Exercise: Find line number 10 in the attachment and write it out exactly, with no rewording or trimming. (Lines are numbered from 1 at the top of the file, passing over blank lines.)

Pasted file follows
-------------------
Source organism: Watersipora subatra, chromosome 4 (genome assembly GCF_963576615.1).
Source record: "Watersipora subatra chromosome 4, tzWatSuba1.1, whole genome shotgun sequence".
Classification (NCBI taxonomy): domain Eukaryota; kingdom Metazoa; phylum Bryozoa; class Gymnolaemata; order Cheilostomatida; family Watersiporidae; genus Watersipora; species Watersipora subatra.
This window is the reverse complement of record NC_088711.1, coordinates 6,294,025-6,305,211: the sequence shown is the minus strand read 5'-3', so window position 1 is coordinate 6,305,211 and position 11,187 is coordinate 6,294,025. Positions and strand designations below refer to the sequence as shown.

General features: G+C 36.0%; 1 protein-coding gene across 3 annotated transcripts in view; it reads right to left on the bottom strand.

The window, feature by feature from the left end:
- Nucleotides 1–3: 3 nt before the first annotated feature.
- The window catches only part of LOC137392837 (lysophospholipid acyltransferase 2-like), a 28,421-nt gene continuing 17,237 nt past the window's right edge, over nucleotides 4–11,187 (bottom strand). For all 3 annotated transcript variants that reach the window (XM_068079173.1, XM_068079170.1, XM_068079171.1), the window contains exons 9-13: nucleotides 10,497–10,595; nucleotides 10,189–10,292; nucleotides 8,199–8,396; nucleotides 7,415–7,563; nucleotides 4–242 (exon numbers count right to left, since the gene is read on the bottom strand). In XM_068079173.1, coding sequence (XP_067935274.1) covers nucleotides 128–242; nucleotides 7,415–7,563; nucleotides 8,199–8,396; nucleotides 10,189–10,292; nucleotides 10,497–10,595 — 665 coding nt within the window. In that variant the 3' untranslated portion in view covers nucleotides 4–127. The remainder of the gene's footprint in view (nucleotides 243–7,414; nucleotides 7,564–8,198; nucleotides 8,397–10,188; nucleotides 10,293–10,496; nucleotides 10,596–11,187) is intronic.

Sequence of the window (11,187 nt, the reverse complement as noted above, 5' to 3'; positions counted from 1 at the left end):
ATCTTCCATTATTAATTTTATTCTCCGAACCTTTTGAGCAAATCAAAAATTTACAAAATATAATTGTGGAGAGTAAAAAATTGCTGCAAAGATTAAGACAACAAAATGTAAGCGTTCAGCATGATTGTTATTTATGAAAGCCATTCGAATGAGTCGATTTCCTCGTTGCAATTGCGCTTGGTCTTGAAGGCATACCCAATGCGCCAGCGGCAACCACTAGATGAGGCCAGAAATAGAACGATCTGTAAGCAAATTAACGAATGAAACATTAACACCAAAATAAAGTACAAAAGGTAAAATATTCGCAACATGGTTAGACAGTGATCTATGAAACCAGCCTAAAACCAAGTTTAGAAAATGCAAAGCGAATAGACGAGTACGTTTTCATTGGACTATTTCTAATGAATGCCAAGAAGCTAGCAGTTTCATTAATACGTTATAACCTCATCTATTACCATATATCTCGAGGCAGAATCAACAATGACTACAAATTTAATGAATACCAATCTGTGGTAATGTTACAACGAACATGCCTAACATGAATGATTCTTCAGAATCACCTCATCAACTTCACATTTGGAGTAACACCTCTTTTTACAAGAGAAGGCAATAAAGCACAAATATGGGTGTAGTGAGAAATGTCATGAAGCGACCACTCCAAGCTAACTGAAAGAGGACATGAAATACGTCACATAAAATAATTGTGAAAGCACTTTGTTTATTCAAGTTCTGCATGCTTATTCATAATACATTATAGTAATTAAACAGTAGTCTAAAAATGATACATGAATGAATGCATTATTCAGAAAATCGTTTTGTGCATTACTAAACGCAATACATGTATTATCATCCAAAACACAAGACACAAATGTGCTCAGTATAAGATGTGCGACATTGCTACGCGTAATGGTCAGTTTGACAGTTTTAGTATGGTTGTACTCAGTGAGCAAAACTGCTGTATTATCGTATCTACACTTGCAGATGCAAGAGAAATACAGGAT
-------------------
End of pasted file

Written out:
ATCTTCCATTATTAATTTTATTCTCCGAACCTTTTGAGCAAATCAAAAATTTACAAAATATAATTGTGGAGAGTAAAAAATTGCTGCAAAGATTAAGACAACAAAATGTAAGCGTTCAGCATGATTGTTATTTATGAAAGCCATTCGAATGAGTCGATTTCCTCGTTGCAATTGCGCTTGGTCTTGAAGGCATACCCAATGCGCCAGCGGCAACCACTAGATGAGGCCAGAAATAGAACGATCTGTAAGCAAATTAACGAATGAAACATTAACACCAAAATAAAGTACAAAAGGTAAAATATTCGCAACATGGTTAGACAGTGATCTATGAAACCAGCCTAAAACCAAGTTTAGAAAATGCAAAGCGAATAGACGAGTACGTTTTCATTGGACTATTTCTAATGAATGCCAAGAAGCTAGCAGTTTCATTAATACGTTATAACCTCATCTATTACCATATATCTCGAGGCAGAATCAACAATGACTACAAATTTAATGAATACCAATCTGTGGTAATGTTACAACGAACATGCCTAACATGAATGATTCTTCAGAATCACCTCATCAACTTCACATTTGGAGTAACACCTCTTTTTACAAGAGAAGGCAATAAAGCACAAATATGGGTGTAGTGAGAAATGTCATGAAGCGACCACTCCAAGCTAACTGAAAGAGGACATGAAATACGTCACATAAAATAATTGTGAAAGCACTTTGTTTATTCAAGTTCTGCATGCTTATTCATAATACATTATAGTAATTAAACAGTAGTCTAAAAATGATACATGAATGAATGCATTATTCAGAAAATCGTTTTGTGCATTACTAAACGCAATACATGTATTATCATCCAAAACACAAGACACAAATGTGCTCAGTATAAGATGTGCGACATTGCTACGCGTAATGGTCAGTTTGACAGTTTTAGTATGGTTGTACTCAGTGAGCAAAACTGCTGTATTATCGTATCTACACTTGCAGATGCAAGAGAAATACAGGAT